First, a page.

Making data broadly accessible is essential to creating a medical information commons. Transparency about data-sharing practices can cultivate trust among prospective and existing MIC participants. We present an analysis of 34 initiatives sharing DNA-derived data based on public information. We describe data-sharing practices captured, including practices related to consent, privacy and security, data access, oversight, and participant engagement. Our results reveal that data-sharing initiatives have some distance to go in achieving transparency.
Advances in technologies and biomedical informatics have expanded capacity to generate and share biomedical data. With a lens on genomic data, we present a typology characterizing the data-sharing landscape in biomedical research to advance understanding of the key stakeholders and existing data-sharing practices. The typology highlights the diversity of data-sharing efforts and facilitators and reveals how novel data-sharing efforts are challenging existing norms regarding the role of individuals whom the data describe.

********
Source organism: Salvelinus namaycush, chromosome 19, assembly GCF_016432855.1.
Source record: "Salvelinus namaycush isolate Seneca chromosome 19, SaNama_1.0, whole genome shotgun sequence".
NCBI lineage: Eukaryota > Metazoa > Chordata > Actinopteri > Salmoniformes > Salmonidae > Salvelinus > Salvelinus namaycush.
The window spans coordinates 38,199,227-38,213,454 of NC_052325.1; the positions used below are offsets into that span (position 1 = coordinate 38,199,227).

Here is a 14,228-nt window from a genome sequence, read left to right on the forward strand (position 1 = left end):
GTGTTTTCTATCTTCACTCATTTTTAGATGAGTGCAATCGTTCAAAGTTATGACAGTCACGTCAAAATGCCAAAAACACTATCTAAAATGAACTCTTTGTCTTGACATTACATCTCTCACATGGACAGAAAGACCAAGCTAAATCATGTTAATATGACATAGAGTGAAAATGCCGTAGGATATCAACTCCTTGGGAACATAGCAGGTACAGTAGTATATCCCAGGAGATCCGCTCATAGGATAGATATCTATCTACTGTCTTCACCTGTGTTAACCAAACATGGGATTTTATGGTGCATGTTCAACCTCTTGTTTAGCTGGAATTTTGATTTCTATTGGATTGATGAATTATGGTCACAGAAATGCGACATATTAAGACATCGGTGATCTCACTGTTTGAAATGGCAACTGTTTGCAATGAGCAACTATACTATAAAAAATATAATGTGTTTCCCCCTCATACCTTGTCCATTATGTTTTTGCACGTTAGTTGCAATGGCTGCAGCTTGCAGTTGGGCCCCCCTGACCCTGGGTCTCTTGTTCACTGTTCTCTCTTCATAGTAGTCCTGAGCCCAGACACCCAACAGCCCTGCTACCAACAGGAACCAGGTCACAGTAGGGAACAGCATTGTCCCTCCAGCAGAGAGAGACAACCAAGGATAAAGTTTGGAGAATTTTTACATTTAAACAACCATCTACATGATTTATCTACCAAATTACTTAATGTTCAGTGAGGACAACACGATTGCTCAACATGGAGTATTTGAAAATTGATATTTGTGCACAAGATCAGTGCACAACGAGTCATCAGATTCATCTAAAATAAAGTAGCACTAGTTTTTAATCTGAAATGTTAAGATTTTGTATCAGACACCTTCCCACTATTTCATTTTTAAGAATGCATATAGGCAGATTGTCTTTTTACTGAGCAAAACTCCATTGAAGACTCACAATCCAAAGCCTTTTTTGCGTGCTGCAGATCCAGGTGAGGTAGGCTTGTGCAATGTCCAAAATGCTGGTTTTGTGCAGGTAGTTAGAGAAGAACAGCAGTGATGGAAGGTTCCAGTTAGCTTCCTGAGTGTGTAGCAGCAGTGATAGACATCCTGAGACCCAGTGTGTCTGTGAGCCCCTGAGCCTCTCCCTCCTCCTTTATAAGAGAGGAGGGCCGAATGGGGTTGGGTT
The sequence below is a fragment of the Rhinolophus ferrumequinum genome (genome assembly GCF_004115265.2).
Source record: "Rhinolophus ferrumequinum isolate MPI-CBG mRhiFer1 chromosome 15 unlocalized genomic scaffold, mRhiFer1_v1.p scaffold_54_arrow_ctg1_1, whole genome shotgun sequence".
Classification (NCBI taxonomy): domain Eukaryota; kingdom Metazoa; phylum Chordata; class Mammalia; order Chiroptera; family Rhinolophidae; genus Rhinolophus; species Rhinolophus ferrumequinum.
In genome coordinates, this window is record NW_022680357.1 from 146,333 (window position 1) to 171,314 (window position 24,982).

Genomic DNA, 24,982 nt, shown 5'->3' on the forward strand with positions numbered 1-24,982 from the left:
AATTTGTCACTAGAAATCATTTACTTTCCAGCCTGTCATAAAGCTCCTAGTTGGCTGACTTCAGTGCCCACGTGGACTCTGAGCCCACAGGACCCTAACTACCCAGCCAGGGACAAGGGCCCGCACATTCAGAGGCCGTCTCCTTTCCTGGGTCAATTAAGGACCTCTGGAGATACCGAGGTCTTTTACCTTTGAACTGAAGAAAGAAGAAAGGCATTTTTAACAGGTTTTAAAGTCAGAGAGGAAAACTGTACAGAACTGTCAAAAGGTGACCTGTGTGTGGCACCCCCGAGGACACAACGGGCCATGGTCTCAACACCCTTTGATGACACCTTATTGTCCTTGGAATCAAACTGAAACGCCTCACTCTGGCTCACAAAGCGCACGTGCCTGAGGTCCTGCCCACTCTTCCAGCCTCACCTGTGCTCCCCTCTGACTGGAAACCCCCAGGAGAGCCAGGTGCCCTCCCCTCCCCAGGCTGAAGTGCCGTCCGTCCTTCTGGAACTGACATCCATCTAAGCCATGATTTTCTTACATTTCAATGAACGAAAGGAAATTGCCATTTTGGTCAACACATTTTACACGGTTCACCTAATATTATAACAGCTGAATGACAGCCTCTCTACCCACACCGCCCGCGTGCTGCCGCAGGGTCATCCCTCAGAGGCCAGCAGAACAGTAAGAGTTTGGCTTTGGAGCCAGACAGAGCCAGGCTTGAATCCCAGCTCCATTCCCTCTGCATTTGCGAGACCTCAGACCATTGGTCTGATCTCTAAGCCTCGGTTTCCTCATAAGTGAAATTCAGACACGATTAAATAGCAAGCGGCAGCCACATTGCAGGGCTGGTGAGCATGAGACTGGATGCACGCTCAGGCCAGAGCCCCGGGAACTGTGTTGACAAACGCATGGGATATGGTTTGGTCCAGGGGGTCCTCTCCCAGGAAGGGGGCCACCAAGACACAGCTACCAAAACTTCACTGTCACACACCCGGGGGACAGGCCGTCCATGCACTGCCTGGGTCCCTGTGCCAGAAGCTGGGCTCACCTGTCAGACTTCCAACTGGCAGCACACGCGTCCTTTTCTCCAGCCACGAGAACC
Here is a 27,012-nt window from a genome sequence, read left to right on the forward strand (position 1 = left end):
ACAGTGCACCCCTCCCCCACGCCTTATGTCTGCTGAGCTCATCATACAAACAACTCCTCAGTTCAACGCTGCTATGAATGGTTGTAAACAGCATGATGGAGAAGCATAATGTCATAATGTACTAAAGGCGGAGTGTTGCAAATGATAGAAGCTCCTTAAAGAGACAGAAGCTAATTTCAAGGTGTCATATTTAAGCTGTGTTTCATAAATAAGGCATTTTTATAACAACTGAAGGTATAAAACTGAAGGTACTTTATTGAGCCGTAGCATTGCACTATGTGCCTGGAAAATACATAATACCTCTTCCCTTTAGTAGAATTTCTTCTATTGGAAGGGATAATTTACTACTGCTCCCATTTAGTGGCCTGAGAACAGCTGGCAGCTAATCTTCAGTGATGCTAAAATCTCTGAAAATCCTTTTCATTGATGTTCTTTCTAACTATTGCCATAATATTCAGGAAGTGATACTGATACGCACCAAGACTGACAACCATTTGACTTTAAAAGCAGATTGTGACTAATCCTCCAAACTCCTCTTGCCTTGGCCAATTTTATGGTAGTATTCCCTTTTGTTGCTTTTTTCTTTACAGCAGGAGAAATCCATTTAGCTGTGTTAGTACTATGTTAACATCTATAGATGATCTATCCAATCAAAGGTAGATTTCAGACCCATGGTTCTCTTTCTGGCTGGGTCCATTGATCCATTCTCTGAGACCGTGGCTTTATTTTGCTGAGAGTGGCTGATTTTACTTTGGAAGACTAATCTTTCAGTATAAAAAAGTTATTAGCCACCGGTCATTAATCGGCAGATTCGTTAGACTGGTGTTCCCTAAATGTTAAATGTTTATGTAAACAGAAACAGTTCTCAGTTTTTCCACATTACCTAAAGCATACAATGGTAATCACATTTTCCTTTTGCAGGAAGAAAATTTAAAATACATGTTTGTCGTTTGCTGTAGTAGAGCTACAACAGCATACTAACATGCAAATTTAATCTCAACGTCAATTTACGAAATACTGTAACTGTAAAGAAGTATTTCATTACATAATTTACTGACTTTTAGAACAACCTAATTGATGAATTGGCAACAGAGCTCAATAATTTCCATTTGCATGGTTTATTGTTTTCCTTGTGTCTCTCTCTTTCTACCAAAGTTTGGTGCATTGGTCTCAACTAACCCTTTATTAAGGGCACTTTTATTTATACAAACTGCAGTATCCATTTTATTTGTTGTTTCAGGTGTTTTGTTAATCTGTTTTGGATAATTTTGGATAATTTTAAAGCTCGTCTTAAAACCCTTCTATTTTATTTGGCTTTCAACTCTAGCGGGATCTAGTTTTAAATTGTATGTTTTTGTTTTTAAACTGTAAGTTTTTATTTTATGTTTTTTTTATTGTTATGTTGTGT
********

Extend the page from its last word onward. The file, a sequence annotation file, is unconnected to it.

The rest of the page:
The purpose of this study was to illuminate the ethically difficult situations experienced by care providers working in a nursing home. Individual interviews using a narrative approach were conducted. A phenomenological-hermeneutic method developed for researching life experience was applied in the analysis. The findings showed that care providers experience ethical challenges in their everyday work. The informants in this study found the balance between the ideal, autonomy and dignity to be a daily problem. They defined the culture they work in (...) as not supportive. They also thought they were not being seen and heard in situations where they disagree with the basic values of the organization. The results are discussed in terms of Habermas’s understanding of modern society. Care settings for elderly people obviously present ethical challenges, particularly in the case of those suffering from dementia. The care provider participants in this study expressed frustration and feelings of powerlessness. It is possible to understand their experiences in terms of Habermas’s theory of modern society and the concept of the system’s colonization of the life world. (shrink)